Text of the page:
At its worst social media is like giving an idiot a megaphone and putting them in the middle of Federation Square. They will shout their every thought for everyone to hear whether they like it or not.

Unfortunately for Brock McLean he experienced it at its worst and from multiple perspectives. McLean was on the receiving end of this megaphone wielded by one quite witty ‘idiot’. He experienced first hand how easily people can get at others on Twitter.

McLean was also able to fill the role of the ‘idiot’ himself posting an ill-thought response only to quickly realise how many people can hear what you shout into that megaphone.

What this latest social media gaffe by an AFL player brings to the fore yet again, is the place of social media in the AFL.

The majority of the public has a social media account these days and AFL players don’t seem be much different. The only contrast is that they have a larger audience and rightly or wrongly they are held to higher standards of behaviour by the AFL, their clubs, the media and the public.

With this kind of scrutiny it one would think the players behave themselves online. However there are countless examples of social media misuse, you only have to look back a week to see the most recent example.

In most of these circumstances the comments are irrelevant and are not worth mentioning but when the media watches player accounts looking for the next big scandal care must be taken.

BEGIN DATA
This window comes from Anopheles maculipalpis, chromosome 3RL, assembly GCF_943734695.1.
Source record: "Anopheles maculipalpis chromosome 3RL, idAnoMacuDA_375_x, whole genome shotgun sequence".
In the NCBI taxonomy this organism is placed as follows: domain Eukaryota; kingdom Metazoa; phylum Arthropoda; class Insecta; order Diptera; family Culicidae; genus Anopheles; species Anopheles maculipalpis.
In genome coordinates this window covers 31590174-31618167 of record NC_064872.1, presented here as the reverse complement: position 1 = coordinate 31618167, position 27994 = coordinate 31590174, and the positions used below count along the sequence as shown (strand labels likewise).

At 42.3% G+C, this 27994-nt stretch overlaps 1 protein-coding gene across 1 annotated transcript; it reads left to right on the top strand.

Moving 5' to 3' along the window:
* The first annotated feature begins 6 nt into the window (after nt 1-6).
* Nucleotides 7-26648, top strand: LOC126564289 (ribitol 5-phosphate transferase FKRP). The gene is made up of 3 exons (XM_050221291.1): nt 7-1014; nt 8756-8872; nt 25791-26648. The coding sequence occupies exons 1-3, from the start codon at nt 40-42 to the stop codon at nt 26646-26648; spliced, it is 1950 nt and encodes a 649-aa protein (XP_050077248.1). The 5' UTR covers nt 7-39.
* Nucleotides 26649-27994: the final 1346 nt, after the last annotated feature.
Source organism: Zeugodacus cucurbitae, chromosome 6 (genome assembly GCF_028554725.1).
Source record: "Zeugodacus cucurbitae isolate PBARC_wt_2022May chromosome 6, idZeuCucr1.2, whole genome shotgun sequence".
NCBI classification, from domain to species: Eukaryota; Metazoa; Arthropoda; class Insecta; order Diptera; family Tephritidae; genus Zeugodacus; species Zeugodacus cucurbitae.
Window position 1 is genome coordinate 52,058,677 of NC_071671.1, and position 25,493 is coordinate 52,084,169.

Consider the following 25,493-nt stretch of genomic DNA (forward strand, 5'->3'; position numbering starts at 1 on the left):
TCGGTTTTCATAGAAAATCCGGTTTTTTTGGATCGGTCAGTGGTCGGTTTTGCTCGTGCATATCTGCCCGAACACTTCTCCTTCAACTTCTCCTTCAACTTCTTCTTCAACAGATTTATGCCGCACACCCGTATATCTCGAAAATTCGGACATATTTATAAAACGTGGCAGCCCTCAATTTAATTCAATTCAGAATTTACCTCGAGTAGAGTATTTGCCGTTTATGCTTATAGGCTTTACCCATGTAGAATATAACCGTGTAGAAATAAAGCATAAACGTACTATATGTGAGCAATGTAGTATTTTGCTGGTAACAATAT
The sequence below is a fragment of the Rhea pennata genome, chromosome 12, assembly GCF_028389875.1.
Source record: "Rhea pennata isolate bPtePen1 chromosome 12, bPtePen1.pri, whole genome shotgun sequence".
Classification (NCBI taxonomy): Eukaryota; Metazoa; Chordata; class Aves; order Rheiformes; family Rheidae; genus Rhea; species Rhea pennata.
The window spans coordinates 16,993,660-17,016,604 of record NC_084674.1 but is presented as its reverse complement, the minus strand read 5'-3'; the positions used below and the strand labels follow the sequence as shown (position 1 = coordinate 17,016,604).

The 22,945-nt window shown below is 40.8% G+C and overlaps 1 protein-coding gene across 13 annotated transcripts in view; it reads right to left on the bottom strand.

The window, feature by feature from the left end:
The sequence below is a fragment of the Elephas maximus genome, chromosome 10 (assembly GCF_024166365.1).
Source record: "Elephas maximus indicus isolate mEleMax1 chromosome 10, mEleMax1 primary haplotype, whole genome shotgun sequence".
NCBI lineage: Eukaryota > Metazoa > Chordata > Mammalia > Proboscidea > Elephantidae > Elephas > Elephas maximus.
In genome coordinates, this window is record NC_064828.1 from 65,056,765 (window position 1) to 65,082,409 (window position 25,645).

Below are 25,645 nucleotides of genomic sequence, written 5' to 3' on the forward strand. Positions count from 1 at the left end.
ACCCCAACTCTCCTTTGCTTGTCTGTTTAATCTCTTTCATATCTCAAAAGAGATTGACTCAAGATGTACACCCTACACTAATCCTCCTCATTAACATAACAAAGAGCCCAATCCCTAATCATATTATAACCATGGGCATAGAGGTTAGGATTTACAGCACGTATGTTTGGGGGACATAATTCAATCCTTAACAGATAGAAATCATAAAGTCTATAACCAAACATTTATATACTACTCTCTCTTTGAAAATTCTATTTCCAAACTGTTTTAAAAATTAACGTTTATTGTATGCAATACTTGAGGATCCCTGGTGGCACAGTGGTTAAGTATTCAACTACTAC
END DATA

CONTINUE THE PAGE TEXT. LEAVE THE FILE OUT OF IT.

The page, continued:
With factors such as reputations and sponsors on the line clubs may have to take action. Despite how ridiculous, do not rule out the possibility of restrictions being imposed, there is too much to lose.

Despite this risk social media is not all bad. Most players know how to use it well. They can be entertaining. Players can use Facebook and Twitter for their personal lives as most people do. These platforms also allow the average punter to get to know the players they worship on a Saturday a little better.

It also gives the players a right of reply. Dane Swan’s tweet ‘Off to bed with a bucket of KFC. Yummy!!’ in response to comments about his weight are the perfect example of how a player should use Twitter in the face of criticism – with humour.

The simple solution is common sense, not restrictions. The players know the rules and expectations and should be able to adhere to them easily; and if a player lacks the common sense to stay out of trouble, maybe they should ask a friend to check their Tweets before posting. It would solve a lot of problems.